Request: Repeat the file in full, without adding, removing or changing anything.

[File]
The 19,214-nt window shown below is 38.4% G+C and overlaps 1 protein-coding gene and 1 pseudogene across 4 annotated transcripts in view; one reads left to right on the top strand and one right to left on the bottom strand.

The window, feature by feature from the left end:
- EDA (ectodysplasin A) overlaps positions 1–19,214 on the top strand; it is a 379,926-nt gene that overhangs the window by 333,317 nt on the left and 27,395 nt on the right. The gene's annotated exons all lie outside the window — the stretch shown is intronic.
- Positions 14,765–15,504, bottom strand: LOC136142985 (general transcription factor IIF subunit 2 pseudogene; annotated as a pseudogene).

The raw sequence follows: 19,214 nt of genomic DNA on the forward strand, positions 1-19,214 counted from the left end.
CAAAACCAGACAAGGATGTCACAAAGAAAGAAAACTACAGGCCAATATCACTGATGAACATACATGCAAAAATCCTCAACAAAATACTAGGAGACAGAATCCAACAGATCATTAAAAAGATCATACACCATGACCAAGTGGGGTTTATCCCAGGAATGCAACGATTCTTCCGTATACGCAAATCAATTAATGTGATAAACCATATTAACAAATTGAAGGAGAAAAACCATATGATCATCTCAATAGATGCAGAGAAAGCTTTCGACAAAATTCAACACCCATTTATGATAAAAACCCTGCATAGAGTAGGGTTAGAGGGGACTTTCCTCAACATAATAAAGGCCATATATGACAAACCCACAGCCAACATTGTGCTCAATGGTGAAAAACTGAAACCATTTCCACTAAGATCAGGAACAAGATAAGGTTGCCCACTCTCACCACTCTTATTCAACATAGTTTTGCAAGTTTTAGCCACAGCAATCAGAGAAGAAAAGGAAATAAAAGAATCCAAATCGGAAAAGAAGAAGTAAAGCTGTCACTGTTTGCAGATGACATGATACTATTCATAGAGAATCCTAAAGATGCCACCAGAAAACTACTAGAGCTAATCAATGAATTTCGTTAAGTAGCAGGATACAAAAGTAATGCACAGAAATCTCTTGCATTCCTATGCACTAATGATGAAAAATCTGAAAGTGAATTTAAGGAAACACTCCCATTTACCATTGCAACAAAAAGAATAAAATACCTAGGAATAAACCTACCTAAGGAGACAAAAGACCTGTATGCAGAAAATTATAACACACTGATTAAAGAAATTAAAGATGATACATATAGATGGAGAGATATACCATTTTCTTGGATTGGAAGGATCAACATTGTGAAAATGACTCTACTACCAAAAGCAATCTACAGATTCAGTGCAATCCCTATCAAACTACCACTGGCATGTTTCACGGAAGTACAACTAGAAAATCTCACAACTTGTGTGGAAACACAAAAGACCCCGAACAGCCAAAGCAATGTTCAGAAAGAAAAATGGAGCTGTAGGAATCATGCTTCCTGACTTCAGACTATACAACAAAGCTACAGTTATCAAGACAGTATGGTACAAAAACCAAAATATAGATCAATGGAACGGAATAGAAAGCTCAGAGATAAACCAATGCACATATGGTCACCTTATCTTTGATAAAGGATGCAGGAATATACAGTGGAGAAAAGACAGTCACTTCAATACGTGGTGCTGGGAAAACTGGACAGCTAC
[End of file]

The 19,214-nt window shown below is 38.4% G+C and overlaps 1 protein-coding gene and 1 pseudogene across 4 annotated transcripts in view; one reads left to right on the top strand and one right to left on the bottom strand.

The window, feature by feature from the left end:
- EDA (ectodysplasin A) overlaps positions 1–19,214 on the top strand; it is a 379,926-nt gene that overhangs the window by 333,317 nt on the left and 27,395 nt on the right. The gene's annotated exons all lie outside the window — the stretch shown is intronic.
- Positions 14,765–15,504, bottom strand: LOC136142985 (general transcription factor IIF subunit 2 pseudogene; annotated as a pseudogene).

The raw sequence follows: 19,214 nt of genomic DNA on the forward strand, positions 1-19,214 counted from the left end.
CAAAACCAGACAAGGATGTCACAAAGAAAGAAAACTACAGGCCAATATCACTGATGAACATACATGCAAAAATCCTCAACAAAATACTAGGAGACAGAATCCAACAGATCATTAAAAAGATCATACACCATGACCAAGTGGGGTTTATCCCAGGAATGCAACGATTCTTCCGTATACGCAAATCAATTAATGTGATAAACCATATTAACAAATTGAAGGAGAAAAACCATATGATCATCTCAATAGATGCAGAGAAAGCTTTCGACAAAATTCAACACCCATTTATGATAAAAACCCTGCATAGAGTAGGGTTAGAGGGGACTTTCCTCAACATAATAAAGGCCATATATGACAAACCCACAGCCAACATTGTGCTCAATGGTGAAAAACTGAAACCATTTCCACTAAGATCAGGAACAAGATAAGGTTGCCCACTCTCACCACTCTTATTCAACATAGTTTTGCAAGTTTTAGCCACAGCAATCAGAGAAGAAAAGGAAATAAAAGAATCCAAATCGGAAAAGAAGAAGTAAAGCTGTCACTGTTTGCAGATGACATGATACTATTCATAGAGAATCCTAAAGATGCCACCAGAAAACTACTAGAGCTAATCAATGAATTTCGTTAAGTAGCAGGATACAAAAGTAATGCACAGAAATCTCTTGCATTCCTATGCACTAATGATGAAAAATCTGAAAGTGAATTTAAGGAAACACTCCCATTTACCATTGCAACAAAAAGAATAAAATACCTAGGAATAAACCTACCTAAGGAGACAAAAGACCTGTATGCAGAAAATTATAACACACTGATTAAAGAAATTAAAGATGATACATATAGATGGAGAGATATACCATTTTCTTGGATTGGAAGGATCAACATTGTGAAAATGACTCTACTACCAAAAGCAATCTACAGATTCAGTGCAATCCCTATCAAACTACCACTGGCATGTTTCACGGAAGTACAACTAGAAAATCTCACAACTTGTGTGGAAACACAAAAGACCCCGAACAGCCAAAGCAATGTTCAGAAAGAAAAATGGAGCTGTAGGAATCATGCTTCCTGACTTCAGACTATACAACAAAGCTACAGTTATCAAGACAGTATGGTACAAAAACCAAAATATAGATCAATGGAACGGAATAGAAAGCTCAGAGATAAACCAATGCACATATGGTCACCTTATCTTTGATAAAGGATGCAGGAATATACAGTGGAGAAAAGACAGTCACTTCAATACGTGGTGCTGGGAAAACTGGACAGCTAC